“Dante learns a great many things about the metaphysical world, but this blog post is mostly concerned with the temperature of the 9th circle of hell. For those who haven’t read it, this circle is not a fire pit with little devils poking bare-bummed sinners with pitch forks. It’s frozen solid, and at the very epicenter, Satan is frozen mid-waist, eternally munching on Brutus, Cassius, and Judas in his three mouths. It’s pretty gruesome but not unlike what’s going on in San Francisco this winter.” [. . .] —Snotting Black, January 15, 2013
Barry Strauss‘s 2015 book, The Death of Caesar: The Story of History’s Most Famous Assassination, investigates Brutus’ assassination of Julius Caesar and how it has been viewed throughout history.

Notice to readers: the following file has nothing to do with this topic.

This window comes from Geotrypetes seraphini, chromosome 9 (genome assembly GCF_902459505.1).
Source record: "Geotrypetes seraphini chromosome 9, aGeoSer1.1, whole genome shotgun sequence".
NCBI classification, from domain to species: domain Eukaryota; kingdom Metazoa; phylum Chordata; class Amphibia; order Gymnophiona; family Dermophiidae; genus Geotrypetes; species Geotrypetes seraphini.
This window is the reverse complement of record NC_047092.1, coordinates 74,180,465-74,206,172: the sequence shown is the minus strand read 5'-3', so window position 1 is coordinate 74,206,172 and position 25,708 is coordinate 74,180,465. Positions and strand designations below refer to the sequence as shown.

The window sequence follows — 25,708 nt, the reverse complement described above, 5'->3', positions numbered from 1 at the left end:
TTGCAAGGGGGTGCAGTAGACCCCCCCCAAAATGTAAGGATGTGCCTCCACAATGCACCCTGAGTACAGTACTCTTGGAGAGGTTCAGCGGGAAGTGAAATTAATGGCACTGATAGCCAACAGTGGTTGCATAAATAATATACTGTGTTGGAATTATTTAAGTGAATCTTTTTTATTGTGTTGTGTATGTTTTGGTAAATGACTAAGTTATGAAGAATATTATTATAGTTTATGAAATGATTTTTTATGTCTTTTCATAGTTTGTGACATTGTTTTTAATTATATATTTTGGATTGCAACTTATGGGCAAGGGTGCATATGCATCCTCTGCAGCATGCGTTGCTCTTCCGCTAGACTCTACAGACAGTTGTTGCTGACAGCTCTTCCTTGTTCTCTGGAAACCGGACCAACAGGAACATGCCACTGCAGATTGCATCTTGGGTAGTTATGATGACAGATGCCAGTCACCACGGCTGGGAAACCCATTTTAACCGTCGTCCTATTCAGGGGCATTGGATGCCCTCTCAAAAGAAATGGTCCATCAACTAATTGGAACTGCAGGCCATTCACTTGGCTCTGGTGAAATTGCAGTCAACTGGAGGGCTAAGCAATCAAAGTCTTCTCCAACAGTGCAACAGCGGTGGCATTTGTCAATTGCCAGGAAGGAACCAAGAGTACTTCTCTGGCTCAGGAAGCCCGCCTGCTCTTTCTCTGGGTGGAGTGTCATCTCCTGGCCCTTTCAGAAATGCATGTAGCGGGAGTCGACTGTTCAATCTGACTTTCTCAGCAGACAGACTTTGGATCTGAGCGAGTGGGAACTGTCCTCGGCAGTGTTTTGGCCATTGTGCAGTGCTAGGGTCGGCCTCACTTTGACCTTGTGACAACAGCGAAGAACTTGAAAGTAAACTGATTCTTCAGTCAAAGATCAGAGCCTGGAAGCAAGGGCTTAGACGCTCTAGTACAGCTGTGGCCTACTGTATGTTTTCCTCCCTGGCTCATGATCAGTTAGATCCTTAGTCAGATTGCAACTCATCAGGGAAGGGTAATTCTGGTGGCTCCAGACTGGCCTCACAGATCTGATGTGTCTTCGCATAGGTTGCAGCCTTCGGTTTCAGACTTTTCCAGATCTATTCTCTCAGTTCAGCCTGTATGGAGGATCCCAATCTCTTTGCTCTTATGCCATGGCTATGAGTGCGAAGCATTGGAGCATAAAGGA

“How can we understand Brutus, a man who, so soon after stabbing Caesar in the name of stopping tyranny, had so reconciled himself to the ways of tyrants? Shakespeare, in the closing lines of ‘Julius Caesar,’ eulogized Brutus (through the words of his foe, Marc Antony) as ‘the noblest Roman of them all’ — the only conspirator moved by love of the Republic rather than envy of Caesar’s power. Dante, by contrast, in the final canto of Inferno, condemned Brutus to be forever chewed by Satan in the lowest circle of hell, alongside Cassius, his accomplice in the sin of betrayal, and Judas Iscariot.” —The New York Times Sunday Book Review